aws_cmk_id='arn:aws:kms:us-west-2:111122223333:key/1234abcd-12ab-34cd-56ef-1234567890ab' aws_kms_cmp = AwsKmsCryptographicMaterialsProvider(key_id=aws_cmk_id)
Step 3: Create the attribute actions object

Attribute actions tell the item encryptor which actions to perform on each attribute of the item. The AttributeActions object in this example encrypts and signs all items except for the test attribute, which is ignored.

Do not specify attribute actions for the primary key attributes when you use a client helper class. The EncryptedTable class signs, but never encrypts, the primary key attributes.

actions = AttributeActions( default_action=CryptoAction.ENCRYPT_AND_SIGN, attribute_actions={'test': CryptoAction.DO_NOTHING} )
Step 4: Create the encrypted table

Create the encrypted table using the standard table, the Direct KMS Provider, and the attribute actions. This step completes the configuration.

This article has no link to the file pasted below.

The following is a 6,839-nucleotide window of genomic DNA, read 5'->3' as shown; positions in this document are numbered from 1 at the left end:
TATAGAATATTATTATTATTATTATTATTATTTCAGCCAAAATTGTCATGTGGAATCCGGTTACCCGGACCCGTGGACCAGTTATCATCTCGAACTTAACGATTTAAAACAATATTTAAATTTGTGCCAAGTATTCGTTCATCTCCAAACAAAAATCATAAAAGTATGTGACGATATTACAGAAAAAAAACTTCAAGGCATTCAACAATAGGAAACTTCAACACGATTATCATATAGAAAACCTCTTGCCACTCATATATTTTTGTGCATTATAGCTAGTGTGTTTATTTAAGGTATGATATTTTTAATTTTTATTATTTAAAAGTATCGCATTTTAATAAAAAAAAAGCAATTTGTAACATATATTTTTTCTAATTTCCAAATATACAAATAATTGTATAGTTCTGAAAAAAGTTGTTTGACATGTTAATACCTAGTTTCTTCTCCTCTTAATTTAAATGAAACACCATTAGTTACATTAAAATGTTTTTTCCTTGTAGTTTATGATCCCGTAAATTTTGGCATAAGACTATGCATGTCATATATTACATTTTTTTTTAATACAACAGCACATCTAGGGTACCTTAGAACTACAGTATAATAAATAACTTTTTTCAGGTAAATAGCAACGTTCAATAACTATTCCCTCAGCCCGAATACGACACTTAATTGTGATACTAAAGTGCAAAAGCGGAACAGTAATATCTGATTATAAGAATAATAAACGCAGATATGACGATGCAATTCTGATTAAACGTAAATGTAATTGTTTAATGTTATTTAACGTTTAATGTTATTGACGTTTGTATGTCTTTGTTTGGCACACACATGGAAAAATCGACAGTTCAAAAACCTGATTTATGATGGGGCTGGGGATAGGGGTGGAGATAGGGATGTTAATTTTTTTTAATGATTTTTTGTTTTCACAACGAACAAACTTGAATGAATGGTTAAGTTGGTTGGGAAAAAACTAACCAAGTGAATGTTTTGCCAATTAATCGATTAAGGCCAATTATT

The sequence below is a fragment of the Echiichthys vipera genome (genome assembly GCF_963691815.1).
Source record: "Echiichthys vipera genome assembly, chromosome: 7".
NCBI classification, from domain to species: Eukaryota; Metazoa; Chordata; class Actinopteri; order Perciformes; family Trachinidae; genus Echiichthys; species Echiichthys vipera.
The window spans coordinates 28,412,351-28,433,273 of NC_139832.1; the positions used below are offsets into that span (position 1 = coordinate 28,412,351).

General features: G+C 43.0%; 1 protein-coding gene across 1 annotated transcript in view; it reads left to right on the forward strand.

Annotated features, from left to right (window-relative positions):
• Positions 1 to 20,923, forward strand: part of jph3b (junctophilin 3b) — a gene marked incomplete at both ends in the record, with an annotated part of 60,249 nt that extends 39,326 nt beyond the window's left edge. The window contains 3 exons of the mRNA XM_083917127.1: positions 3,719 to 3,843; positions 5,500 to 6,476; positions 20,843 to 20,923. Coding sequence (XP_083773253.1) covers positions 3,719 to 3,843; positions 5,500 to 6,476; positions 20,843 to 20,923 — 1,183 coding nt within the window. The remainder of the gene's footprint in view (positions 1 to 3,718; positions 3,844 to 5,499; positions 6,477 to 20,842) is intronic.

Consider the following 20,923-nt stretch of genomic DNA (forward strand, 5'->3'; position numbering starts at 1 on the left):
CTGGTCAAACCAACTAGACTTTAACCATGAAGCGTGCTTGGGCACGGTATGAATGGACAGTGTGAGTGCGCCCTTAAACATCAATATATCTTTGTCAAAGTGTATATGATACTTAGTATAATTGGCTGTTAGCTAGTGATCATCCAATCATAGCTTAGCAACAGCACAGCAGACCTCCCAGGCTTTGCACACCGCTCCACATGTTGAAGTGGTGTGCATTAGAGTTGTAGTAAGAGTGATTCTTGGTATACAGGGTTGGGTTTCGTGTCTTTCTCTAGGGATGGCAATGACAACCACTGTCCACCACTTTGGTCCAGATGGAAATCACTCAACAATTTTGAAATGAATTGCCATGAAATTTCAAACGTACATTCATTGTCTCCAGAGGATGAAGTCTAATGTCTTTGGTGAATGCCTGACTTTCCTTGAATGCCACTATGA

encrypted_table = EncryptedTable( table=table, materials_provider=aws_kms_cmp, attribute_actions=actions )
Step 5: Put the plaintext item in the table

When you call the put_item method on the encrypted_table, your table items are transparently encrypted, signed, and added to your DynamoDB table.

First, define the table item.

plaintext_item = { 'partition_attribute': 'value1', 'sort_attribute': 55 'example': 'data', 'numbers': 99, 'binary': Binary(b'\x00\x01\x02'), 'test': 'test-value' }

Then, put it in the table.

encrypted_table.put_item(Item=plaintext_item)

To get the item from the DynamoDB table in its encrypted form, call the get_item method on the table object. To get the decrypted item, call the get_item method on the encrypted_table object.

Use the Item Encryptor

This example shows you how to interact directly with the item encryptor in the DynamoDB Encryption Client when encrypting table items, instead of using the client helper classes that interact with the item encryptor for you.